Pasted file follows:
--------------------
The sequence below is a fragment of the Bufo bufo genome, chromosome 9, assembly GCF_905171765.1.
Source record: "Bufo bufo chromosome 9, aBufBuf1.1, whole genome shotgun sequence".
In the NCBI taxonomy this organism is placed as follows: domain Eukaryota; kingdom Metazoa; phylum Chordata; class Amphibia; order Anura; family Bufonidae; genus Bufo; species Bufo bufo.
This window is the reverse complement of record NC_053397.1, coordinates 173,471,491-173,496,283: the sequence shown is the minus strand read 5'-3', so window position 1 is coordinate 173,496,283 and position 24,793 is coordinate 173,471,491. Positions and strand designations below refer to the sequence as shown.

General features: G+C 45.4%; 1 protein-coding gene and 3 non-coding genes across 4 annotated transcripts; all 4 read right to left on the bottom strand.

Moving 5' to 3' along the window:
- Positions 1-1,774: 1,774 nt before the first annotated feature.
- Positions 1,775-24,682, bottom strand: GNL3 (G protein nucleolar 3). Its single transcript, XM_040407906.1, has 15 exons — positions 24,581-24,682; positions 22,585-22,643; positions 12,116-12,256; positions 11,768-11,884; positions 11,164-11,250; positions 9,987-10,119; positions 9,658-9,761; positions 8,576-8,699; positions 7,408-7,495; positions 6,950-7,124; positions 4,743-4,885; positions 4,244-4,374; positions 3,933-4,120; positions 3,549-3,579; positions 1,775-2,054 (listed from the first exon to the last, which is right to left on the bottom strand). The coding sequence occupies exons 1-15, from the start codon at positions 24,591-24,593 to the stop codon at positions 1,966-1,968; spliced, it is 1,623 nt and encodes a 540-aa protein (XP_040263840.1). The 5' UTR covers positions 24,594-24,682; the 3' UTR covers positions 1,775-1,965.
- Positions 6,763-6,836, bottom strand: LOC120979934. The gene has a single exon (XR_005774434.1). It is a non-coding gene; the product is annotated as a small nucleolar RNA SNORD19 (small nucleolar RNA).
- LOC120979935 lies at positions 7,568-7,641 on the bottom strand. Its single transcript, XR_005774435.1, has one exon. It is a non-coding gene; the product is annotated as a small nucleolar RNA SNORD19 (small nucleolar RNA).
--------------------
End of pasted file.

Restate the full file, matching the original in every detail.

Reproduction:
The sequence below is a fragment of the Bufo bufo genome, chromosome 9, assembly GCF_905171765.1.
Source record: "Bufo bufo chromosome 9, aBufBuf1.1, whole genome shotgun sequence".
In the NCBI taxonomy this organism is placed as follows: domain Eukaryota; kingdom Metazoa; phylum Chordata; class Amphibia; order Anura; family Bufonidae; genus Bufo; species Bufo bufo.
This window is the reverse complement of record NC_053397.1, coordinates 173,471,491-173,496,283: the sequence shown is the minus strand read 5'-3', so window position 1 is coordinate 173,496,283 and position 24,793 is coordinate 173,471,491. Positions and strand designations below refer to the sequence as shown.

General features: G+C 45.4%; 1 protein-coding gene and 3 non-coding genes across 4 annotated transcripts; all 4 read right to left on the bottom strand.

Moving 5' to 3' along the window:
- Positions 1-1,774: 1,774 nt before the first annotated feature.
- Positions 1,775-24,682, bottom strand: GNL3 (G protein nucleolar 3). Its single transcript, XM_040407906.1, has 15 exons — positions 24,581-24,682; positions 22,585-22,643; positions 12,116-12,256; positions 11,768-11,884; positions 11,164-11,250; positions 9,987-10,119; positions 9,658-9,761; positions 8,576-8,699; positions 7,408-7,495; positions 6,950-7,124; positions 4,743-4,885; positions 4,244-4,374; positions 3,933-4,120; positions 3,549-3,579; positions 1,775-2,054 (listed from the first exon to the last, which is right to left on the bottom strand). The coding sequence occupies exons 1-15, from the start codon at positions 24,591-24,593 to the stop codon at positions 1,966-1,968; spliced, it is 1,623 nt and encodes a 540-aa protein (XP_040263840.1). The 5' UTR covers positions 24,594-24,682; the 3' UTR covers positions 1,775-1,965.
- Positions 6,763-6,836, bottom strand: LOC120979934. The gene has a single exon (XR_005774434.1). It is a non-coding gene; the product is annotated as a small nucleolar RNA SNORD19 (small nucleolar RNA).
- LOC120979935 lies at positions 7,568-7,641 on the bottom strand. Its single transcript, XR_005774435.1, has one exon. It is a non-coding gene; the product is annotated as a small nucleolar RNA SNORD19 (small nucleolar RNA).